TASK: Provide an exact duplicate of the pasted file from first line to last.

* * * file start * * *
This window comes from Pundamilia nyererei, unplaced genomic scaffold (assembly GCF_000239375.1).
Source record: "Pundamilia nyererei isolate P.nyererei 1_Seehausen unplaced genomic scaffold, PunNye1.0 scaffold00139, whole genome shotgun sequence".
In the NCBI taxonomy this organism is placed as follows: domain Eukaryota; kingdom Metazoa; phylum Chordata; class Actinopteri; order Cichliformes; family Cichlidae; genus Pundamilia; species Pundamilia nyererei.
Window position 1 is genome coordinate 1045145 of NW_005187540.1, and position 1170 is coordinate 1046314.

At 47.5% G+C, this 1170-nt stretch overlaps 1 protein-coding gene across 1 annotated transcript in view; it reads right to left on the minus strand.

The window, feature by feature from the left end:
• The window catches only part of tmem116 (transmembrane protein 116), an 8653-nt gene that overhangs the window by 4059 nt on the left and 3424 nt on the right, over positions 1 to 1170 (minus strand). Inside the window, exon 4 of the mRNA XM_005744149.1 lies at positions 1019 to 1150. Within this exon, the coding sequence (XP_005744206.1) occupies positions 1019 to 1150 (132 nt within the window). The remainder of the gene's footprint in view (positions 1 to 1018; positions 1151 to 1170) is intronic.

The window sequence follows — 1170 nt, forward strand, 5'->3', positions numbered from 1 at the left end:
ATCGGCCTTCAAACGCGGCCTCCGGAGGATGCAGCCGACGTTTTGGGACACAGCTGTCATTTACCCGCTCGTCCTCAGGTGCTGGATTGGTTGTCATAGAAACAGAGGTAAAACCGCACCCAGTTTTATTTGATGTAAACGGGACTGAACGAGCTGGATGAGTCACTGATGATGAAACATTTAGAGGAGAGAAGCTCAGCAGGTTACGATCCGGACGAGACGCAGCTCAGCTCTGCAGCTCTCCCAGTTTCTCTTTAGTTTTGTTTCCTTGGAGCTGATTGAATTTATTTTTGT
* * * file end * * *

This window comes from Pundamilia nyererei, unplaced genomic scaffold (assembly GCF_000239375.1).
Source record: "Pundamilia nyererei isolate P.nyererei 1_Seehausen unplaced genomic scaffold, PunNye1.0 scaffold00139, whole genome shotgun sequence".
In the NCBI taxonomy this organism is placed as follows: domain Eukaryota; kingdom Metazoa; phylum Chordata; class Actinopteri; order Cichliformes; family Cichlidae; genus Pundamilia; species Pundamilia nyererei.
Window position 1 is genome coordinate 1045145 of NW_005187540.1, and position 1170 is coordinate 1046314.

At 47.5% G+C, this 1170-nt stretch overlaps 1 protein-coding gene across 1 annotated transcript in view; it reads right to left on the minus strand.

The window, feature by feature from the left end:
• The window catches only part of tmem116 (transmembrane protein 116), an 8653-nt gene that overhangs the window by 4059 nt on the left and 3424 nt on the right, over positions 1 to 1170 (minus strand). Inside the window, exon 4 of the mRNA XM_005744149.1 lies at positions 1019 to 1150. Within this exon, the coding sequence (XP_005744206.1) occupies positions 1019 to 1150 (132 nt within the window). The remainder of the gene's footprint in view (positions 1 to 1018; positions 1151 to 1170) is intronic.

The window sequence follows — 1170 nt, forward strand, 5'->3', positions numbered from 1 at the left end:
ATCGGCCTTCAAACGCGGCCTCCGGAGGATGCAGCCGACGTTTTGGGACACAGCTGTCATTTACCCGCTCGTCCTCAGGTGCTGGATTGGTTGTCATAGAAACAGAGGTAAAACCGCACCCAGTTTTATTTGATGTAAACGGGACTGAACGAGCTGGATGAGTCACTGATGATGAAACATTTAGAGGAGAGAAGCTCAGCAGGTTACGATCCGGACGAGACGCAGCTCAGCTCTGCAGCTCTCCCAGTTTCTCTTTAGTTTTGTTTCCTTGGAGCTGATTGAATTTATTTTTGT